Overall I have to say i'm happy with the unit in a way that the "issues" with the unit are outweighed by overall usability/accessability. The video quality streaming over the network is what I'd call fair at best. It doesn't show a lot, if any, compression artifacts or framerate drop...in fact the VC-1 is being pumped across my network at upsards of 6mbps. The problem lies with the fact the video is 640x480, which is tiny compared to modern screen resolutions; and the unit does not seem to use any video hardware acceleration in Windows 7. It shows massive signs of simple interpolation resizing. It looks very rough when scaling up to full screen. Keeping the SlingMedia client in a sidebar mode reduces the amount of roughness and provides an excellent way to watch TV while you're still using your PC. However, the video maintains a nice stable stream over my WiFi, reaching as I mentioned, about 6mbps depending on the content. Occasionally something with a very drastic screen change or lots of action will make the video freeze up for a frame, and you will notice this when issuing remote commands because the stream will freeze up for just a fraction of a second. This results in a somewhat "mushy" feeling to using the onscreen remote, which I'll talk about in a bit. I have not been able to attempt PC streaming over the internet as I've not been anywhere with a fast enough internet connection to run a good test. The specs mention you need at least 150kbps for mobile streaming and 600kbps for SD streaming (which it only supports SD anyway). I've read the internet streaming is limited to a couple mbps. So if you want to stream online, naturally, keep your uplink speed in mind.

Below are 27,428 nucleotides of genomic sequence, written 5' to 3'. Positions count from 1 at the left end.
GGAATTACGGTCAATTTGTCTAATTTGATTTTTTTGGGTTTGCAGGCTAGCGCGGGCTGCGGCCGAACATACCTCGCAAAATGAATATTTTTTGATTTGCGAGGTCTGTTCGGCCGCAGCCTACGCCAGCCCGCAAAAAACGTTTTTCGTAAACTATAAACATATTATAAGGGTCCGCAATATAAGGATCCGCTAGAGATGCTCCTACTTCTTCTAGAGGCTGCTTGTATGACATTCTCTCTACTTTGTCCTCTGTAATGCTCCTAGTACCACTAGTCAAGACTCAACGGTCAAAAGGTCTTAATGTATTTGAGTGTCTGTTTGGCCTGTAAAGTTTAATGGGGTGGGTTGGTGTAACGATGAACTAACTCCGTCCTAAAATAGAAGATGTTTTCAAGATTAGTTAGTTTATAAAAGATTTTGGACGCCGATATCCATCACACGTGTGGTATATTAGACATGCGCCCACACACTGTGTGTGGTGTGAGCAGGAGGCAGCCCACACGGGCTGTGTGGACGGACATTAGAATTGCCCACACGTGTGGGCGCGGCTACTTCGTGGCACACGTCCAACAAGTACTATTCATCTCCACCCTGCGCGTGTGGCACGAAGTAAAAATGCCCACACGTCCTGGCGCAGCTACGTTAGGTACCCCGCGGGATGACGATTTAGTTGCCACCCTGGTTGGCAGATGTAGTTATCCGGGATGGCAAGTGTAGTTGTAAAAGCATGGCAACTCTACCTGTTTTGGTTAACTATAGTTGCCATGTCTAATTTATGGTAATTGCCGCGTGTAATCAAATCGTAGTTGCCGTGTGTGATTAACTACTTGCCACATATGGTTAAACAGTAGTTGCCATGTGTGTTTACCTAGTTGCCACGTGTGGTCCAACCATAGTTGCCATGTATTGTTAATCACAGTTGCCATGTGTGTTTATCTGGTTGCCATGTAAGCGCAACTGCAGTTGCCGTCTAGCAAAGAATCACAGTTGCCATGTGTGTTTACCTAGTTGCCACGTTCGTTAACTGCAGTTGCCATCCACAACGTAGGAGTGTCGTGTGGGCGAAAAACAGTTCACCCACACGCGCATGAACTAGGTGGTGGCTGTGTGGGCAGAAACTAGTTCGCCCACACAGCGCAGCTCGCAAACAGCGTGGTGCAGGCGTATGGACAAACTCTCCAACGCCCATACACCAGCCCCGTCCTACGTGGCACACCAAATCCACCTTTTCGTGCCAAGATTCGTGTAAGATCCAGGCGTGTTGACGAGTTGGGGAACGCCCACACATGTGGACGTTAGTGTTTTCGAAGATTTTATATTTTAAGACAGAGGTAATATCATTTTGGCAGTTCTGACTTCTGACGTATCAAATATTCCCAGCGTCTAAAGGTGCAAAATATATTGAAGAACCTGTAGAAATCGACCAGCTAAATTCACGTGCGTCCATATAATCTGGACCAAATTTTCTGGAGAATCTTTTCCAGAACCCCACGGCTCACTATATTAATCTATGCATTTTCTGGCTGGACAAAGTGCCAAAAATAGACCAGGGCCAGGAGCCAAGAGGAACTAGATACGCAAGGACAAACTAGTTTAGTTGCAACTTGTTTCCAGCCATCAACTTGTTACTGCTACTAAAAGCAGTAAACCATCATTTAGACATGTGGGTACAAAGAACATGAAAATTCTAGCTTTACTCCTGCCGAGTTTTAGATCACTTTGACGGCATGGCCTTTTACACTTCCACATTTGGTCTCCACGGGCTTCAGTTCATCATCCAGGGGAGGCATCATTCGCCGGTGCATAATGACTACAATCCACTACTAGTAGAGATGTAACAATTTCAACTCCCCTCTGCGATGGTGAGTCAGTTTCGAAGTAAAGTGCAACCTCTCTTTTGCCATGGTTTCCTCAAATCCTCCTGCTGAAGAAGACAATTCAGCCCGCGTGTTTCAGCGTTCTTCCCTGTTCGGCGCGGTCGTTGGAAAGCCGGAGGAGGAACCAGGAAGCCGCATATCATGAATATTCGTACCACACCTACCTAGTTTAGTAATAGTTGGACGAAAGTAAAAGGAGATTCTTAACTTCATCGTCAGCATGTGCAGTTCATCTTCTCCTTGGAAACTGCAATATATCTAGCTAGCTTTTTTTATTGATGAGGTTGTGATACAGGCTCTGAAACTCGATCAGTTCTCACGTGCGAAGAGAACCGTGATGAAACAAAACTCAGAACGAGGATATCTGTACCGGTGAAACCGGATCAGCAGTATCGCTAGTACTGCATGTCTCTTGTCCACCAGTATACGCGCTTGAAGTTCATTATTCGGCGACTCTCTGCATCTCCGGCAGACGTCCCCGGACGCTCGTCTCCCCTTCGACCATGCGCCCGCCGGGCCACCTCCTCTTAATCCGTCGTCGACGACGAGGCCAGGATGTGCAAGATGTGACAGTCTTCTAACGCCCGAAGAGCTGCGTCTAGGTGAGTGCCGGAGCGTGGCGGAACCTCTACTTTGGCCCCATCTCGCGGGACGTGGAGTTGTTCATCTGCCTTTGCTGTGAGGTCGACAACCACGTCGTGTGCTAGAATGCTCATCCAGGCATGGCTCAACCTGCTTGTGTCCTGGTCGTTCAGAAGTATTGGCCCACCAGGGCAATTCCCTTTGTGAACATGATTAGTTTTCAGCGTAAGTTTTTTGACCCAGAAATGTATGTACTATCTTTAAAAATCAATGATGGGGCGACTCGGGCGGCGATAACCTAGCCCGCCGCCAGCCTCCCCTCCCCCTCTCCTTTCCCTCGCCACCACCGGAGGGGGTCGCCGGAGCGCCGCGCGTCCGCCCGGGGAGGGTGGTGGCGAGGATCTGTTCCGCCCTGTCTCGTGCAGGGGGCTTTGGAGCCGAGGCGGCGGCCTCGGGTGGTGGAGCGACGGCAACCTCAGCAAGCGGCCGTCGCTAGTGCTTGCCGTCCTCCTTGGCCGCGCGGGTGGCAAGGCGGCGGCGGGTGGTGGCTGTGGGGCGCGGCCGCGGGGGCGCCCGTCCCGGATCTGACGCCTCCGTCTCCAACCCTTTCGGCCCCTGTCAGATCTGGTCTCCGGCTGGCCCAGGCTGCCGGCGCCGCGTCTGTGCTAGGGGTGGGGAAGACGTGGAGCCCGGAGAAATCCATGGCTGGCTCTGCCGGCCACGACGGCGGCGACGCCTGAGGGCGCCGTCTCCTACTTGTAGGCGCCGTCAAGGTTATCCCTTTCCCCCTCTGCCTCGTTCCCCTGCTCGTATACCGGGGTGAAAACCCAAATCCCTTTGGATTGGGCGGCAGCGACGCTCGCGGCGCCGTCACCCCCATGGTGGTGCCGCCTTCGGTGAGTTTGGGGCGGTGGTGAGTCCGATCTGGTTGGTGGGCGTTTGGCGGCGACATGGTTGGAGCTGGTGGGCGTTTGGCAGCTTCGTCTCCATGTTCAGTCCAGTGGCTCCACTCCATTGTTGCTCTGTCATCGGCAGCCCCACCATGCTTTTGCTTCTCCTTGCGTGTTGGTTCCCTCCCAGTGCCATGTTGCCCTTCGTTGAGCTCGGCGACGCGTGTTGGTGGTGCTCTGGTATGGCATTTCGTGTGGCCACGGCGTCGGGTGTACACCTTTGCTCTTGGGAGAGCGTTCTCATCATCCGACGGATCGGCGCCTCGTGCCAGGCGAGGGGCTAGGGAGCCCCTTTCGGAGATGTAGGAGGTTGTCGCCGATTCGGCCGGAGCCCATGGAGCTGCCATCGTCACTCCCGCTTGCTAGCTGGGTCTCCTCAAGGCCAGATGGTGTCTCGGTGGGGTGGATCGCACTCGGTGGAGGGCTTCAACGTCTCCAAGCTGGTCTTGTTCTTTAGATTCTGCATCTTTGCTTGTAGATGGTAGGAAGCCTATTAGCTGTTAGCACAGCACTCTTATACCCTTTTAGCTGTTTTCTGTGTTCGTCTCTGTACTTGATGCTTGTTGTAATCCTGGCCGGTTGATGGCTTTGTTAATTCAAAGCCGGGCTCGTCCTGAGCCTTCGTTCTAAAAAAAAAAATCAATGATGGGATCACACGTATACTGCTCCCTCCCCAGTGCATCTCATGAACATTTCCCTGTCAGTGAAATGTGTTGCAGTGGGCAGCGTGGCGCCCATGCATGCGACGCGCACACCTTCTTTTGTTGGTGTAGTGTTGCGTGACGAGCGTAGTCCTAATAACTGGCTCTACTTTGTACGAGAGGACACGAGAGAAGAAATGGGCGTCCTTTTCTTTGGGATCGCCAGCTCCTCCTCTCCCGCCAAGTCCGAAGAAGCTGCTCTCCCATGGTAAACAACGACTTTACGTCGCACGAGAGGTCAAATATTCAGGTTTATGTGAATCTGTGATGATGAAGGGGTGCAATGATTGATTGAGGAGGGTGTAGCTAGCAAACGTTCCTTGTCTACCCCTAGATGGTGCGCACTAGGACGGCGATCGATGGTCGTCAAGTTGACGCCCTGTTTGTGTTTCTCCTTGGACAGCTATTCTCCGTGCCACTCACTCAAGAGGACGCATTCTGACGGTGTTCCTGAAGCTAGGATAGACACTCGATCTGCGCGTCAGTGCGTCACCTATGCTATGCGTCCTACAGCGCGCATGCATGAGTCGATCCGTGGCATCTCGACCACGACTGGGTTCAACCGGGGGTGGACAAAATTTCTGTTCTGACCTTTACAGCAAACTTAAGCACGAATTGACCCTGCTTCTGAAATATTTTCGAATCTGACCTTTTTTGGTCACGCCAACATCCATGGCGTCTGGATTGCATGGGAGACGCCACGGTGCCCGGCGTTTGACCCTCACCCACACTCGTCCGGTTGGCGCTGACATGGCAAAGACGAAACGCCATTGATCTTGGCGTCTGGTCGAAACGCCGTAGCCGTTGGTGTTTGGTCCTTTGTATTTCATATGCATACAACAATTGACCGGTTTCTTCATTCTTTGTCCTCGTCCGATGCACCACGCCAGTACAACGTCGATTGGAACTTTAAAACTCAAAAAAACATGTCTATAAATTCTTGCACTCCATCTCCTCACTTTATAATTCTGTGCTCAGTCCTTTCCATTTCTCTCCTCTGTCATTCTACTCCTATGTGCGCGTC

On the mobile side, the app will run you about 30 bucks for the various supported mobile platforms. While the price is steep, if you own a SlingBox it's an investment you very well may want to make. I personally have an Android device...and while streaming on WiFi, the result is excellent. The format of the mobile device profile may play a larger role in why the framerate seems slower, even when streaming on wifi. However, there's still a thrill of watching your TV, literally in a sense, on your phone. I have a Samsung Intercept on Sprint's 3G network, and I'm quite impressed with the quality of the unit when streaming. The mobile streaming, for the most part, is watchable when you're in an area of adequate 3G coverage/capacity. I've sat in a mall food court eating lunch while watching a DVR recorded episode of Family Guy. So the quality seems to solely depend on how crowded your network is and your reception quality...but the unit is capable of a very watchable 3G stream.